At the heart of that hope is the start of a story: when a game begins, we don’t know how it will end.
And in 2022, I took my dad to a game at the TD Garden that just happened to be the night the Celtics retired Kevin Garnett’s number. It was the first time since the beginning of the pandemic that either of us attended such a large public event. It was glorious. Celtics lost to the Mavericks, as I recall. But that didn’t matter. We were in the company of thousands, drinking over-priced beer and bopping along to the jumbotron in our balcony seats. It was wonderfully, joyfully normal. A glimpse of life as we once knew it.
Each of these games brings me back to a specific moment in time, and a younger, different version of myself. There’s a timelessness to it. Yet as deeply as these recollections are tattooed on my brain, the hallmark of sport is impermanence. Players get traded or injured, luck changes, team dynamics are a complex alchemy that’s impossible to replicate. The best athletes live moment to moment, like goldfish, as Ted Lasso would say. It’s a quality that ensures hope at the beginning of every season, no matter what happened the year before.
That hope gave Sox-superfan Doris Kearns Goodwin the title of her memoir about baseball and life, “Wait Till Next Year.” And it’s what inspires my dad to tell my brother and me: “This is it, kids! This could be the year the Cubs win it all!” each and every February when pitchers and catchers report to spring training. At the heart of that hope is the start of a story: when a game begins, we don’t know how it will end.
Of course professional sports are not immune to outside forces — the money, stats, steroids, endorsements, stadiums, ticket prices — but the contours of the games we played 100 years ago are about the same: three outs, four downs, two halves, three periods.
People new to the area quickly learn what many of us long-time transplants and homeowners know already: Boston doesn’t have the glitz or glam of New York City. We’re smaller, less electric. We have history in spades, but none of it is as majestic and grand as what you can see on any old corner in Washington, D.C. The city is evolving — evident in rising centers of political power with people like Ayanna Pressley and Michelle Wu — but in many ways, it’s still a parochial place, where street corners alternate between Dunkin' and Catholic parishes. There’s a chip on our collective shoulders.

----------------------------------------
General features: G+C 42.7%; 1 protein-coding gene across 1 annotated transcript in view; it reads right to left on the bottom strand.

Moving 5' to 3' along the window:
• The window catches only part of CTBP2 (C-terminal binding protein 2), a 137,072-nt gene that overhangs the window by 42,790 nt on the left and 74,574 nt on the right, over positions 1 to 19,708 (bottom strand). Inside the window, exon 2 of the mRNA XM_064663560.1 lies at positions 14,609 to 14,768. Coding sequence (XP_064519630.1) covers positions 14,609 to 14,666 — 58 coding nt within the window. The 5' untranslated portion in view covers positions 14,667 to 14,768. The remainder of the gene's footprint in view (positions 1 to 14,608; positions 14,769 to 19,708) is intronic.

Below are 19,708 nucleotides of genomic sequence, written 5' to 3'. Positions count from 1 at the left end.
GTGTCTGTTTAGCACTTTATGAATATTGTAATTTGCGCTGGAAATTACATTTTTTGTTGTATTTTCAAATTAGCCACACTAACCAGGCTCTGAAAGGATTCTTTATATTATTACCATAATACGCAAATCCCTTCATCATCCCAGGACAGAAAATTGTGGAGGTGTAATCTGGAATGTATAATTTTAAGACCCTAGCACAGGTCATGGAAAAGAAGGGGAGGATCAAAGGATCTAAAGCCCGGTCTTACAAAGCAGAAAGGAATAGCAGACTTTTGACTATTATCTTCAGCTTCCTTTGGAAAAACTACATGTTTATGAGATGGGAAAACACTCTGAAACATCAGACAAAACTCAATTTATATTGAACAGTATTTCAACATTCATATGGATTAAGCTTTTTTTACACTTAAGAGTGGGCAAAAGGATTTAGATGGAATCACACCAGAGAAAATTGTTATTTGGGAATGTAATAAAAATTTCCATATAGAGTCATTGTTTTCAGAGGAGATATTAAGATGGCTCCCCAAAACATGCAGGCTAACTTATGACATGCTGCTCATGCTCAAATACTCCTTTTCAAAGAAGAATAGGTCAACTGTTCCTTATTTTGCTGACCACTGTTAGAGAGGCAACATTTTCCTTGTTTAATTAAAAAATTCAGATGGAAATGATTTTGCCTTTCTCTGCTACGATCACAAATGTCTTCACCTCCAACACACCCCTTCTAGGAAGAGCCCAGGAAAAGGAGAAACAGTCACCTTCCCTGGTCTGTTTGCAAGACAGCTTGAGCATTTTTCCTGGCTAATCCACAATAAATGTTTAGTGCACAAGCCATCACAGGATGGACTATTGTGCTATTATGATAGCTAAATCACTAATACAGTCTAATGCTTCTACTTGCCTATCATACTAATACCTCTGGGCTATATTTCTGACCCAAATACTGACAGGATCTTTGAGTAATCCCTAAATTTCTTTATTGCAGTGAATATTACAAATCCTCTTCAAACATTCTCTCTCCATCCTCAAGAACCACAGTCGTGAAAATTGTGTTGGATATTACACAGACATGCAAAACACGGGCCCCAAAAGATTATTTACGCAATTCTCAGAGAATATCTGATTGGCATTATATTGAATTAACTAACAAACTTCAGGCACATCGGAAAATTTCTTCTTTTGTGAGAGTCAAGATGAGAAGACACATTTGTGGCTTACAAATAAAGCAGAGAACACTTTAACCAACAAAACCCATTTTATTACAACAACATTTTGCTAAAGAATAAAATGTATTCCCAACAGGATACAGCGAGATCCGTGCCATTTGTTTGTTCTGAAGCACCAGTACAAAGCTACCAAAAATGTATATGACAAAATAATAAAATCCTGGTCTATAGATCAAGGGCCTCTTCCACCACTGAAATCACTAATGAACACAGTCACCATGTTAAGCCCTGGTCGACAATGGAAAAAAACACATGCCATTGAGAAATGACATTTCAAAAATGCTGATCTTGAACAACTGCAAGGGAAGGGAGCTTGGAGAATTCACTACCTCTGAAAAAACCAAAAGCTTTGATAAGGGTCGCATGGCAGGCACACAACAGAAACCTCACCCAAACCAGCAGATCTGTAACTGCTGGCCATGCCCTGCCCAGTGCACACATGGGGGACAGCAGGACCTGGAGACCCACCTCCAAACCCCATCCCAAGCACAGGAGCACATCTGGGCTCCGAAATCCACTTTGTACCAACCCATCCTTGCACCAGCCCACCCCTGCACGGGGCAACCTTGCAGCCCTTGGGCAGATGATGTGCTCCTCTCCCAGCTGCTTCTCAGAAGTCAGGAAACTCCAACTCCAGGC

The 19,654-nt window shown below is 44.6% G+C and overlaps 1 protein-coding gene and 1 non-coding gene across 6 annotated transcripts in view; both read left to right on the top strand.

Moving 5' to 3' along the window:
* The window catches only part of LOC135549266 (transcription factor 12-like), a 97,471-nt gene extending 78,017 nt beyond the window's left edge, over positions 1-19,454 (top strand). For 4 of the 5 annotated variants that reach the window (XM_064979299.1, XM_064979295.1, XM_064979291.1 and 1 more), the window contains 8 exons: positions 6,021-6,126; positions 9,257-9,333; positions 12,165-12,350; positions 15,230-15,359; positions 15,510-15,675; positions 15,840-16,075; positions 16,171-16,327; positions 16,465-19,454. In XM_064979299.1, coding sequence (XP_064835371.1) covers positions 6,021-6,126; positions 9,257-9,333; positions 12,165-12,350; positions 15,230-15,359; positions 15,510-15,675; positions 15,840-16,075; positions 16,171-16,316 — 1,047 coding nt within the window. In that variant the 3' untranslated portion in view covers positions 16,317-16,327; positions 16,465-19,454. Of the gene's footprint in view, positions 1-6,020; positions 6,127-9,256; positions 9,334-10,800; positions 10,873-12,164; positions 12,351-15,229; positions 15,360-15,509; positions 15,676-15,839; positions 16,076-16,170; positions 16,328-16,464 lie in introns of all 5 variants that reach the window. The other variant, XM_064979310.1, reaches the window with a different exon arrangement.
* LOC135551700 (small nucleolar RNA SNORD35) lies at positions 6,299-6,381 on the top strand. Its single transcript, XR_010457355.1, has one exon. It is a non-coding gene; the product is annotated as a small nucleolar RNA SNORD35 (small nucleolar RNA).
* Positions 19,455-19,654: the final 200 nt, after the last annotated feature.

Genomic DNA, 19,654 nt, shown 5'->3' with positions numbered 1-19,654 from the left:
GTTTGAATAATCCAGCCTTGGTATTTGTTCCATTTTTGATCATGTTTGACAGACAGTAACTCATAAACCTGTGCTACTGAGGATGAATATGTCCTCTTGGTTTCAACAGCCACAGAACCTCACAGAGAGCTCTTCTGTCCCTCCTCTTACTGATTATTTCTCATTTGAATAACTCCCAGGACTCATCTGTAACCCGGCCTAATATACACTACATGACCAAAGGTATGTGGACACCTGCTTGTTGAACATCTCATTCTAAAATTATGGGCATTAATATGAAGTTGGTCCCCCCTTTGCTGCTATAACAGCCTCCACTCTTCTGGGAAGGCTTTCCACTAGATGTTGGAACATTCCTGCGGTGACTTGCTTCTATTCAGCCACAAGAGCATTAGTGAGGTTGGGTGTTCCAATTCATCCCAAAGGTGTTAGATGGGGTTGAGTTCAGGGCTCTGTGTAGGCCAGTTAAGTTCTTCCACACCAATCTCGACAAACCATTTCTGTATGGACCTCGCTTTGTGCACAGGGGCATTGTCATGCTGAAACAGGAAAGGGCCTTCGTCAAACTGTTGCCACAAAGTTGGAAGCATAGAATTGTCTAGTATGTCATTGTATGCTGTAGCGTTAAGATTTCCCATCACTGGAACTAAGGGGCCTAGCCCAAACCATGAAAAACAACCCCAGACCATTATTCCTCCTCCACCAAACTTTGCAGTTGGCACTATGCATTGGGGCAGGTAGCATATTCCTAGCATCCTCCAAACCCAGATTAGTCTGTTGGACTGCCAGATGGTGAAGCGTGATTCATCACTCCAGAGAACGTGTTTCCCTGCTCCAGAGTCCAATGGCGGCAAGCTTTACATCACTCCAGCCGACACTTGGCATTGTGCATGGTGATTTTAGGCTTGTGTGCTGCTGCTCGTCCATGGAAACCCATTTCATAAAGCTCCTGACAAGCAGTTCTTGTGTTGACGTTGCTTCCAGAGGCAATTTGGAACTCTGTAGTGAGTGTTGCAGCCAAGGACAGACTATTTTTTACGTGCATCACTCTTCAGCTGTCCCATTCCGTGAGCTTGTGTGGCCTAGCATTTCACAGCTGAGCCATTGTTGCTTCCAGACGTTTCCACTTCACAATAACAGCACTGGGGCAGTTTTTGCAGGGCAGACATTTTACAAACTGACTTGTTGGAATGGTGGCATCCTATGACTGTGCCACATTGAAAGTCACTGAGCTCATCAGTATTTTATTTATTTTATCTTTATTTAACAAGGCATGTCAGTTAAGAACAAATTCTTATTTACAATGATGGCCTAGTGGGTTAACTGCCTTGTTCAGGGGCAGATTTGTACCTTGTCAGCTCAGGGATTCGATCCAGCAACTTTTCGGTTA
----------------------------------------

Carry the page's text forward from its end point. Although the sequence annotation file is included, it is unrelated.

But sports? That we have cornered. All you need to do is pick a team: Red Sox, Celtics, Patriots, Bruins. The New England Revolution if you’re a soccer fan. Runners swear we are home to the greatest stretch of 26.2 miles in the world. And women’s professional sports, finally, are finding a toe-hold, with the Boston Pride and the promise of a NWSL expansion team.
The best part? There’s no one way to be a Boston sports fan.
You can be a fan for the history of it. Fenway Park opened in 1912, making it the oldest ballpark still in use in the major league. The Boston Marathon’s in its 127th year. The Celtics have been around for 74 seasons.
Love it because Boston teams win — a lot — when it counts. Since 2000, our teams have won 12 championships. No city has won more during that time period.
Love it for the camaraderie you can build with your neighbors and your friends who, years later, may feel more like family, as you groan and cheer in solidarity.
Love it for the memories you’ll make to mark moments in time.
Like the long-time NPR show made clear, sports — especially being a fan in Boston — is much more than only a game. Go Sox.